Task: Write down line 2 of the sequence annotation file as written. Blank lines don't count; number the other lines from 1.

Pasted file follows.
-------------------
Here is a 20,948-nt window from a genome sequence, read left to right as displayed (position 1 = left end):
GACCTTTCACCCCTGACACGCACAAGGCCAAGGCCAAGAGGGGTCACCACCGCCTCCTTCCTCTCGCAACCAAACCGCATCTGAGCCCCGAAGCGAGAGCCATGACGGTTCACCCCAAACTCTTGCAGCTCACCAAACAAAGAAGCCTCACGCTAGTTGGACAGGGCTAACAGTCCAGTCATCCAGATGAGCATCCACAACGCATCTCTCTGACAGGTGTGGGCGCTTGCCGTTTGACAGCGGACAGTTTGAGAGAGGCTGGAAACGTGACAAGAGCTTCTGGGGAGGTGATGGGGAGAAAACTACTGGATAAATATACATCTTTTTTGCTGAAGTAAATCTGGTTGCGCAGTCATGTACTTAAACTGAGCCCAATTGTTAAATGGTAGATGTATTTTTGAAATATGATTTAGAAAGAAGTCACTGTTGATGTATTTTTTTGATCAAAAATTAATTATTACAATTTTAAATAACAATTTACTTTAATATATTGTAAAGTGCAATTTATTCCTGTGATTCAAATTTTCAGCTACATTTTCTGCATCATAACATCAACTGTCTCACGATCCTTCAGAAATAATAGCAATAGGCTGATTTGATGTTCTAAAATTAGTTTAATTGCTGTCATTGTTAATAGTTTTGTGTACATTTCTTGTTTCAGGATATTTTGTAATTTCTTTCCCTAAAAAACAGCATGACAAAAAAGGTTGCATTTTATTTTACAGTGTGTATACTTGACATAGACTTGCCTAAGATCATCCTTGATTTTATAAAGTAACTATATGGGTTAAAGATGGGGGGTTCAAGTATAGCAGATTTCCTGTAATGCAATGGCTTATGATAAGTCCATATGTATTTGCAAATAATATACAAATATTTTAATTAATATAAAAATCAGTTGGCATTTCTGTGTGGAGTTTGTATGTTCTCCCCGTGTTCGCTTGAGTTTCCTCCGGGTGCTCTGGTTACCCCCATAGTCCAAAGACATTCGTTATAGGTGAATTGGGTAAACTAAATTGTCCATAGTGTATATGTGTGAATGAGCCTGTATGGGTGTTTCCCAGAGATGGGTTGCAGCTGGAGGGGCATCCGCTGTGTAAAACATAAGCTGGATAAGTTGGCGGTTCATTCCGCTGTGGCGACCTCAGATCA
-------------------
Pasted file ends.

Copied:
GACCTTTCACCCCTGACACGCACAAGGCCAAGGCCAAGAGGGGTCACCACCGCCTCCTTCCTCTCGCAACCAAACCGCATCTGAGCCCCGAAGCGAGAGCCATGACGGTTCACCCCAAACTCTTGCAGCTCACCAAACAAAGAAGCCTCACGCTAGTTGGACAGGGCTAACAGTCCAGTCATCCAGATGAGCATCCACAACGCATCTCTCTGACAGGTGTGGGCGCTTGCCGTTTGACAGCGGACAGTTTGAGAGAGGCTGGAAACGTGACAAGAGCTTCTGGGGAGGTGATGGGGAGAAAACTACTGGATAAATATACATCTTTTTTGCTGAAGTAAATCTGGTTGCGCAGTCATGTACTTAAACTGAGCCCAATTGTTAAATGGTAGATGTATTTTTGAAATATGATTTAGAAAGAAGTCACTGTTGATGTATTTTTTTGATCAAAAATTAATTATTACAATTTTAAATAACAATTTACTTTAATATATTGTAAAGTGCAATTTATTCCTGTGATTCAAATTTTCAGCTACATTTTCTGCATCATAACATCAACTGTCTCACGATCCTTCAGAAATAATAGCAATAGGCTGATTTGATGTTCTAAAATTAGTTTAATTGCTGTCATTGTTAATAGTTTTGTGTACATTTCTTGTTTCAGGATATTTTGTAATTTCTTTCCCTAAAAAACAGCATGACAAAAAAGGTTGCATTTTATTTTACAGTGTGTATACTTGACATAGACTTGCCTAAGATCATCCTTGATTTTATAAAGTAACTATATGGGTTAAAGATGGGGGGTTCAAGTATAGCAGATTTCCTGTAATGCAATGGCTTATGATAAGTCCATATGTATTTGCAAATAATATACAAATATTTTAATTAATATAAAAATCAGTTGGCATTTCTGTGTGGAGTTTGTATGTTCTCCCCGTGTTCGCTTGAGTTTCCTCCGGGTGCTCTGGTTACCCCCATAGTCCAAAGACATTCGTTATAGGTGAATTGGGTAAACTAAATTGTCCATAGTGTATATGTGTGAATGAGCCTGTATGGGTGTTTCCCAGAGATGGGTTGCAGCTGGAGGGGCATCCGCTGTGTAAAACATAAGCTGGATAAGTTGGCGGTTCATTCCGCTGTGGCGACCTCAGATCA